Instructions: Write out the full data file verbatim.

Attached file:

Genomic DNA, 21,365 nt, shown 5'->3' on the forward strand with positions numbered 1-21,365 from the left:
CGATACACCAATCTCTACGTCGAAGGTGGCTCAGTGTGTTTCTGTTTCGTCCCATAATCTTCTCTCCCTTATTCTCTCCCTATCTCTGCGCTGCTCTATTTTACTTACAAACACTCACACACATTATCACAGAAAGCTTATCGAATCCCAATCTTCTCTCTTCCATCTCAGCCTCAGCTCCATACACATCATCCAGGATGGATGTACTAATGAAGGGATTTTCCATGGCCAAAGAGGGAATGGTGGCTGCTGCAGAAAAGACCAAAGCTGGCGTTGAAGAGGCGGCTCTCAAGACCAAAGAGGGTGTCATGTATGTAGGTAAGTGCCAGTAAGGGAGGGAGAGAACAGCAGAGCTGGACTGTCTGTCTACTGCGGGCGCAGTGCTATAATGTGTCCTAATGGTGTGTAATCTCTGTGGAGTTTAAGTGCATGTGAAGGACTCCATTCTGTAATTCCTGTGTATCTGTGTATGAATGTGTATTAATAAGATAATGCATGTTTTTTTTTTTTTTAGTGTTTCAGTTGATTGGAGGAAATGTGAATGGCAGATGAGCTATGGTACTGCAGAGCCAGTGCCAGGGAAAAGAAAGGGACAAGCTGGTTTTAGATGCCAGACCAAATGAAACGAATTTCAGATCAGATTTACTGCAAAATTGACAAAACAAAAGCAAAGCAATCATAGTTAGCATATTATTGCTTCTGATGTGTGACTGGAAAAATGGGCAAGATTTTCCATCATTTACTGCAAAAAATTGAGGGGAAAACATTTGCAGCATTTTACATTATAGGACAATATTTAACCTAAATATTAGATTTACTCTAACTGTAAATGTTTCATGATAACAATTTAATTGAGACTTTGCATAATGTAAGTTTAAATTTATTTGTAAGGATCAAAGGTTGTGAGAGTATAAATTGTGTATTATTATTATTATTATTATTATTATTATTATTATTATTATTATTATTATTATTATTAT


Genomic DNA, 21,365 nt, shown 5'->3' on the forward strand with positions numbered 1-21,365 from the left:
CGATACACCAATCTCTACGTCGAAGGTGGCTCAGTGTGTTTCTGTTTCGTCCCATAATCTTCTCTCCCTTATTCTCTCCCTATCTCTGCGCTGCTCTATTTTACTTACAAACACTCACACACATTATCACAGAAAGCTTATCGAATCCCAATCTTCTCTCTTCCATCTCAGCCTCAGCTCCATACACATCATCCAGGATGGATGTACTAATGAAGGGATTTTCCATGGCCAAAGAGGGAATGGTGGCTGCTGCAGAAAAGACCAAAGCTGGCGTTGAAGAGGCGGCTCTCAAGACCAAAGAGGGTGTCATGTATGTAGGTAAGTGCCAGTAAGGGAGGGAGAGAACAGCAGAGCTGGACTGTCTGTCTACTGCGGGCGCAGTGCTATAATGTGTCCTAATGGTGTGTAATCTCTGTGGAGTTTAAGTGCATGTGAAGGACTCCATTCTGTAATTCCTGTGTATCTGTGTATGAATGTGTATTAATAAGATAATGCATGTTTTTTTTTTTTTTAGTGTTTCAGTTGATTGGAGGAAATGTGAATGGCAGATGAGCTATGGTACTGCAGAGCCAGTGCCAGGGAAAAGAAAGGGACAAGCTGGTTTTAGATGCCAGACCAAATGAAACGAATTTCAGATCAGATTTACTGCAAAATTGACAAAACAAAAGCAAAGCAATCATAGTTAGCATATTATTGCTTCTGATGTGTGACTGGAAAAATGGGCAAGATTTTCCATCATTTACTGCAAAAAATTGAGGGGAAAACATTTGCAGCATTTTACATTATAGGACAATATTTAACCTAAATATTAGATTTACTCTAACTGTAAATGTTTCATGATAACAATTTAATTGAGACTTTGCATAATGTAAGTTTAAATTTATTTGTAAGGATCAAAGGTTGTGAGAGTATAAATTGTGTATTATTATTATTATTATTATTATTATTATTATTATTATTATTATTATTATTATTATTAT